Proxima and My Zoe set the bar for what we should expect from female characters in film in the TIFF19 Platform Competition, its flagship program for emerging filmmakers.
From Canada to Argentina, Singapore to Mexico, 2019’s Platform Competition at TIFF took me around the world to explore stories of motherhood, long-term romantic relationships, corruption and manipulation, mental illness, broken families, women in the workplace, and going deaf. The films also seemed to be divided strongly between chauvinistic male perspectives (The Moneychanger, Martin Eden, Workforce), and strongly female perspectives, which made me feel like I was seeing the world in a new way on screen (The Sleepwalkers, My Zoe, Proxima, Rocks). Somewhere in the middle were two smart films about struggling, depressed woman that were directed by men (though clearly in close collaboration with their leads) — Anne at 13,000 ft and Wet Season — and the male-dominated (though not chauvinistic) Sound of Metal. That makes for 40% of the films directed by women, with past selections hovering around the same fraction (sometimes better, sometimes worse).
Female stories in the TIFF19 Platform Competition: The Sleepwalkers and Rocks
In 2019, I found that each Platform title I watched informed how I watched the others — and my judgements about what deserved to be here (and what films from CWC should have been here, instead). Two of the first films I saw in the section were both directed by women: The Sleepwalkers, a mother-daughter story that brought the camera intimately close to the characters and into women’s spaces I’ve rarely seen on film; and Rocks, a chaotic story of teenage girls in London that brought out their youthful energy. Both films were proof that making films about women could entail a new cinematic grammar because new stories required new technical strategies. Although The Sleepwalkers doesn’t fully stick the landing, and Rocks often feels like it’s trying to do so much that it doesn’t fully find a coherent story, both films were invigorating for their newness.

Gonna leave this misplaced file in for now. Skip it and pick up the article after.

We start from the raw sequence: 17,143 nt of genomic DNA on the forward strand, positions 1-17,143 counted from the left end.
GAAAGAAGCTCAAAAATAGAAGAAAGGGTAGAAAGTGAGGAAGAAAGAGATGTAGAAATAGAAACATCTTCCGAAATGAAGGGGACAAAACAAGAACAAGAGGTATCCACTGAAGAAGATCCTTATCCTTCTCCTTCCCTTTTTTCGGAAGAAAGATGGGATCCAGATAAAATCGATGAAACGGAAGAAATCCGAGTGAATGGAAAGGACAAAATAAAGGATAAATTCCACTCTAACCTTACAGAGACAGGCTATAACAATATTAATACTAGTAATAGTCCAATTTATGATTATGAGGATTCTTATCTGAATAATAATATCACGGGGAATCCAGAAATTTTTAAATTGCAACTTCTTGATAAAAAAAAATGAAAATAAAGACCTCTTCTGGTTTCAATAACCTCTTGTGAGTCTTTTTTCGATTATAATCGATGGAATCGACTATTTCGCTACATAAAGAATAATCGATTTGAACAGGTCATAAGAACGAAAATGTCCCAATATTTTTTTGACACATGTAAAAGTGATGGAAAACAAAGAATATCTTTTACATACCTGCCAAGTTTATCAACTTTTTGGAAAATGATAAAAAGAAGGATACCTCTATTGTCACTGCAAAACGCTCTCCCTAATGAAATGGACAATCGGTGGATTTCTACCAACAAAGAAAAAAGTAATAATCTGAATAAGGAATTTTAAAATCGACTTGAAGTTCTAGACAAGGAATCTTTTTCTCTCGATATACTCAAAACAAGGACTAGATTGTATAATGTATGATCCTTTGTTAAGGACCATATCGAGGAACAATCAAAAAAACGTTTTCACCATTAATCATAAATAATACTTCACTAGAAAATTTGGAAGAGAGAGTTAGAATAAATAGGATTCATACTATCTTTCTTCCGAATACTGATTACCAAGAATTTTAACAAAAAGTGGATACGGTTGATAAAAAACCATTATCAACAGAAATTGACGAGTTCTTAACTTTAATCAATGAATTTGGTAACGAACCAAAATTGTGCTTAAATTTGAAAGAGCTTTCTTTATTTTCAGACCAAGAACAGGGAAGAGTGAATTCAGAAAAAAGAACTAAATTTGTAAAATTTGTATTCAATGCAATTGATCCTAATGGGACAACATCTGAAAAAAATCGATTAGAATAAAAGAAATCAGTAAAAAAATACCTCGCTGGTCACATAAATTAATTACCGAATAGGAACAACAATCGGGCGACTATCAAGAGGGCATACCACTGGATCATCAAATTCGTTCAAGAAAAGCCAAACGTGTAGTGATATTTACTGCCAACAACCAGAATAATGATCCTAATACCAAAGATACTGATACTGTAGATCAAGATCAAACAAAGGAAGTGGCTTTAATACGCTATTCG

Seeing both of these films early raised my expectations for the other films in the program to tell untold stories in a new and revelatory way. The handheld camera in The Sleepwalkers which let us observe men — as threats or objects of desire — the way the women did, and that showed private moments of the women changing into their bathing suits together, felt like a window into a world I knew well but had never seen on screen. Similarly, the non-judgmental sisterhood of the girls in Rocks, and the way the film’s protagonist quietly carried too many responsibilities on her shoulders felt incredibly real. Céline Sciamma’s Girlhood had explored similar themes, but the wide swath of socio-economic and racial backgrounds depicted in Rocks felt the way modern urban centres do, but are rarely depicted on screen.
The gold standard for female characters in the TIFF19 Platform Competition: My Zoe and Proxima
Next, I caught up with a pair of thought-provoking films from two European women. My Zoe began with a brutal argument between a former husband (Richard Armitage) and wife (Julie Delpy), which brilliantly laid bare the common dynamic of a narcissistic, emotionally manipulative man, and his undue influence on his (former) female partner. It made me angry about all the toxic men who get a free pass on film. This, in turn, came on the heels of Alice Winocour’s brilliant Proxima (also one of Seventh Row’s best films of the decade), about the subtle and insidious sexism faced by a woman in STEM — and, like My Zoe, was also a mother and daughter story. Watching these films, and the struggles these women faced, felt like a process of being radicalized to not accept anything less on screen than complex female characters, alongside their male counterparts. Both My Zoe and Proxima give lots of screen time to the fathers (who are former partners of the protagonist), ensuring they are more than mere props.
Disappointingly male stories with poor female characters: Martin Eden and Workforce